National Collective Action Essay

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National Collective Action

The framers of the U.S. Constitution were men who wanted to solve the problems of collective action and agency loss. The Articles of Confederation contained many weaknesses, and to amend this, the framers sought to create a strong central government that could delegate authority and cut down transaction costs. Many compromises were necessary in order to solve these conflicts. The framers adopted certain changes that helped to balance the need for effective national collective action against the dangers inherent in the delegation of any authority. This balance represented the political theory that was the basis for the Constitution, and it created the background for the incredibly arduous equality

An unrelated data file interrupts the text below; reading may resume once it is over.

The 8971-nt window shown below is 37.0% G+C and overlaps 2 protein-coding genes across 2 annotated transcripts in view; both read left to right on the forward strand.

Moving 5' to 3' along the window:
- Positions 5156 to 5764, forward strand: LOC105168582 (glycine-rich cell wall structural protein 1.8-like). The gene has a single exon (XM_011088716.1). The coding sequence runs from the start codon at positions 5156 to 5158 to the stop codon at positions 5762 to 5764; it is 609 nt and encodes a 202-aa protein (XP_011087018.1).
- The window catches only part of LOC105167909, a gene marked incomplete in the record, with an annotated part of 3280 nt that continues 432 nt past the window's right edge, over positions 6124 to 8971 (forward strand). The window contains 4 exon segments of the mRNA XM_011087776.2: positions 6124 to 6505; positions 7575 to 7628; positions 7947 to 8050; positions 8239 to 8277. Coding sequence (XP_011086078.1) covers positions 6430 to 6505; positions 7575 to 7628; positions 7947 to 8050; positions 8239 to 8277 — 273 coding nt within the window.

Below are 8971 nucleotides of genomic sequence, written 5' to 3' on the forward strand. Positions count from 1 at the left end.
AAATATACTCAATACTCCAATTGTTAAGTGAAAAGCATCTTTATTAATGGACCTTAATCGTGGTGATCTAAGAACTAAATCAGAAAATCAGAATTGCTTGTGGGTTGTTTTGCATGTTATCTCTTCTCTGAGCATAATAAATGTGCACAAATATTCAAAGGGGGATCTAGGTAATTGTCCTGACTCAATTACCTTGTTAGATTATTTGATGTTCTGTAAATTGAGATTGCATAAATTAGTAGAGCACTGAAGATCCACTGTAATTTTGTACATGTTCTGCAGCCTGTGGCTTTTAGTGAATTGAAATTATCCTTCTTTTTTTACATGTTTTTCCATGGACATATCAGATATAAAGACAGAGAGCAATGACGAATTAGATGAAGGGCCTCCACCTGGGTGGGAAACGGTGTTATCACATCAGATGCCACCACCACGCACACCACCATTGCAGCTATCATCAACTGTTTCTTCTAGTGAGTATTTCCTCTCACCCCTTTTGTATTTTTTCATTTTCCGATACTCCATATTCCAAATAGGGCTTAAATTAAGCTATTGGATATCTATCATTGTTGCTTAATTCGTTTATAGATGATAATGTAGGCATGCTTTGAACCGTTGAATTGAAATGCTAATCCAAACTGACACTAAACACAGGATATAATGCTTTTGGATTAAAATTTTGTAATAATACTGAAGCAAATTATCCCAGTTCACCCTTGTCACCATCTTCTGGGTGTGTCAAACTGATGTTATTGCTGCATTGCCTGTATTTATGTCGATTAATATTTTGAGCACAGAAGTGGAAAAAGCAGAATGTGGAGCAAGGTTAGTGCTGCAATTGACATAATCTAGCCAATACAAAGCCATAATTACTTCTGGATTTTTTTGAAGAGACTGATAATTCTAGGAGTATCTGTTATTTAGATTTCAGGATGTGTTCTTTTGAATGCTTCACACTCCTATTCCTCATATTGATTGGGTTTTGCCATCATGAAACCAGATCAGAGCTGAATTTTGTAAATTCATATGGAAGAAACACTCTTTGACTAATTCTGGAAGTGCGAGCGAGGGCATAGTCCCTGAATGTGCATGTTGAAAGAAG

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This revelation was a product of Madison’s blueprint for a new Constitution, now known as the Virginia Plan. It was the first major step in shifting the focus of deliberations from fixing the confederation to reconsidering the requirements of a national union, and it provoked the proposal of the New Jersey Plan, which advocated state power. With a bicameral legislature, two houses would exist within the government. The Great Compromise stipulated that a lower chamber (House of Representatives) would be composed of representatives based on population, while an upper chamber would consist of equal representation for every state. The authority to levy taxes was reserved to the lower chamber as well. This was one of the ways the framers of the Constitution ensured against the abuse of delegated authority while pursuing the effective collective action they needed. The framers feared that a concentration of power in any one group or branch of government would lead to tyranny. In an effort to avoid the domination of government by one group, they devised the system of checks and balances in the Constitution. In this system, each of the three branches has some capacity to limit the power of the other two. It largely originated with the French philosopher Charles de Montesquieu, who argued that the power to govern could be effectively limited by dividing it among multiple
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